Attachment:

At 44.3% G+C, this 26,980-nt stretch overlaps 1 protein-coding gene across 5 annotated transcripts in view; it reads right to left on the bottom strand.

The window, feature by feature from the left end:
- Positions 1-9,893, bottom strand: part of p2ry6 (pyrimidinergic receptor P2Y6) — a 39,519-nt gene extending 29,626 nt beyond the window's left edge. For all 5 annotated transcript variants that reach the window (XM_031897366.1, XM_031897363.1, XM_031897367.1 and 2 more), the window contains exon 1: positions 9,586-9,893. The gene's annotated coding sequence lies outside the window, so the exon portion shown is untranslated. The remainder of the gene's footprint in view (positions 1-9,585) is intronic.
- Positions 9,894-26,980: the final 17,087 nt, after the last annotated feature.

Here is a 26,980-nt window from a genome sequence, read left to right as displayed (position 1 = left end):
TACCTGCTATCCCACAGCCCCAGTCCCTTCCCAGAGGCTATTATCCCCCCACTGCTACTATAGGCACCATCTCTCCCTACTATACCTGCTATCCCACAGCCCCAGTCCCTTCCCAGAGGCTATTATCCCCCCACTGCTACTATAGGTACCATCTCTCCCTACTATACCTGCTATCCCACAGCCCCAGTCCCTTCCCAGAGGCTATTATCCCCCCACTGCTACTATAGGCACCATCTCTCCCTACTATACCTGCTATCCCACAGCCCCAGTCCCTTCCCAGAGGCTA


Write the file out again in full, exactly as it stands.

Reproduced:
At 44.3% G+C, this 26,980-nt stretch overlaps 1 protein-coding gene across 5 annotated transcripts in view; it reads right to left on the bottom strand.

The window, feature by feature from the left end:
- Positions 1-9,893, bottom strand: part of p2ry6 (pyrimidinergic receptor P2Y6) — a 39,519-nt gene extending 29,626 nt beyond the window's left edge. For all 5 annotated transcript variants that reach the window (XM_031897366.1, XM_031897363.1, XM_031897367.1 and 2 more), the window contains exon 1: positions 9,586-9,893. The gene's annotated coding sequence lies outside the window, so the exon portion shown is untranslated. The remainder of the gene's footprint in view (positions 1-9,585) is intronic.
- Positions 9,894-26,980: the final 17,087 nt, after the last annotated feature.

Here is a 26,980-nt window from a genome sequence, read left to right as displayed (position 1 = left end):
TACCTGCTATCCCACAGCCCCAGTCCCTTCCCAGAGGCTATTATCCCCCCACTGCTACTATAGGCACCATCTCTCCCTACTATACCTGCTATCCCACAGCCCCAGTCCCTTCCCAGAGGCTATTATCCCCCCACTGCTACTATAGGTACCATCTCTCCCTACTATACCTGCTATCCCACAGCCCCAGTCCCTTCCCAGAGGCTATTATCCCCCCACTGCTACTATAGGCACCATCTCTCCCTACTATACCTGCTATCCCACAGCCCCAGTCCCTTCCCAGAGGCTA